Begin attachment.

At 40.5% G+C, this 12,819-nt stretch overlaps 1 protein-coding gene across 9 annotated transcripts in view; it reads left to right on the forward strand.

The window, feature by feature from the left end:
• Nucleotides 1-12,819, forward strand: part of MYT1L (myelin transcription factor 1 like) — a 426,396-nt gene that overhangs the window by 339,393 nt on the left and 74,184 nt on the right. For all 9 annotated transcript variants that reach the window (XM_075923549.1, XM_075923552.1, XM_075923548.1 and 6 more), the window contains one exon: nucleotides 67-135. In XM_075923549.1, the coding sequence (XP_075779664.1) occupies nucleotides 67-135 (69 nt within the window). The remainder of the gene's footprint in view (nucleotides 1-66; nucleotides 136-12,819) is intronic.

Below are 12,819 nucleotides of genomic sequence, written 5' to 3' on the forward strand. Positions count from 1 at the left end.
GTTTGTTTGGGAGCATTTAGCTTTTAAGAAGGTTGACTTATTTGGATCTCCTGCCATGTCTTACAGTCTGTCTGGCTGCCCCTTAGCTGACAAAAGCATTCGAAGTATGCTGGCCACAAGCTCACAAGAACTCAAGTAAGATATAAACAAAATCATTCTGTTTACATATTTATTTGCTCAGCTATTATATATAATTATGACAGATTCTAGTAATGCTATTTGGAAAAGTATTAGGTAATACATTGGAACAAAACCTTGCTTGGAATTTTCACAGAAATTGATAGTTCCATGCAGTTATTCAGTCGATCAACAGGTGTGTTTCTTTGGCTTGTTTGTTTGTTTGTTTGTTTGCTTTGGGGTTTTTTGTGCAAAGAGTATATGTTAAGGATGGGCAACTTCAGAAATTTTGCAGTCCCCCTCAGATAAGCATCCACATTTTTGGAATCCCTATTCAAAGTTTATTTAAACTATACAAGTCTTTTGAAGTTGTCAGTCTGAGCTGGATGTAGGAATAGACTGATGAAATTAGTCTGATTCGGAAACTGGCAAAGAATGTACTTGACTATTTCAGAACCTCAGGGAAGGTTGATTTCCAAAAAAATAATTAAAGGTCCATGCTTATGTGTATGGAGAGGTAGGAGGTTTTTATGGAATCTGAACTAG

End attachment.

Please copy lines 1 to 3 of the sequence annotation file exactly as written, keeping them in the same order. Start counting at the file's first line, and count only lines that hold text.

At 40.5% G+C, this 12,819-nt stretch overlaps 1 protein-coding gene across 9 annotated transcripts in view; it reads left to right on the forward strand.

The window, feature by feature from the left end:
• Nucleotides 1-12,819, forward strand: part of MYT1L (myelin transcription factor 1 like) — a 426,396-nt gene that overhangs the window by 339,393 nt on the left and 74,184 nt on the right. For all 9 annotated transcript variants that reach the window (XM_075923549.1, XM_075923552.1, XM_075923548.1 and 6 more), the window contains one exon: nucleotides 67-135. In XM_075923549.1, the coding sequence (XP_075779664.1) occupies nucleotides 67-135 (69 nt within the window). The remainder of the gene's footprint in view (nucleotides 1-66; nucleotides 136-12,819) is intronic.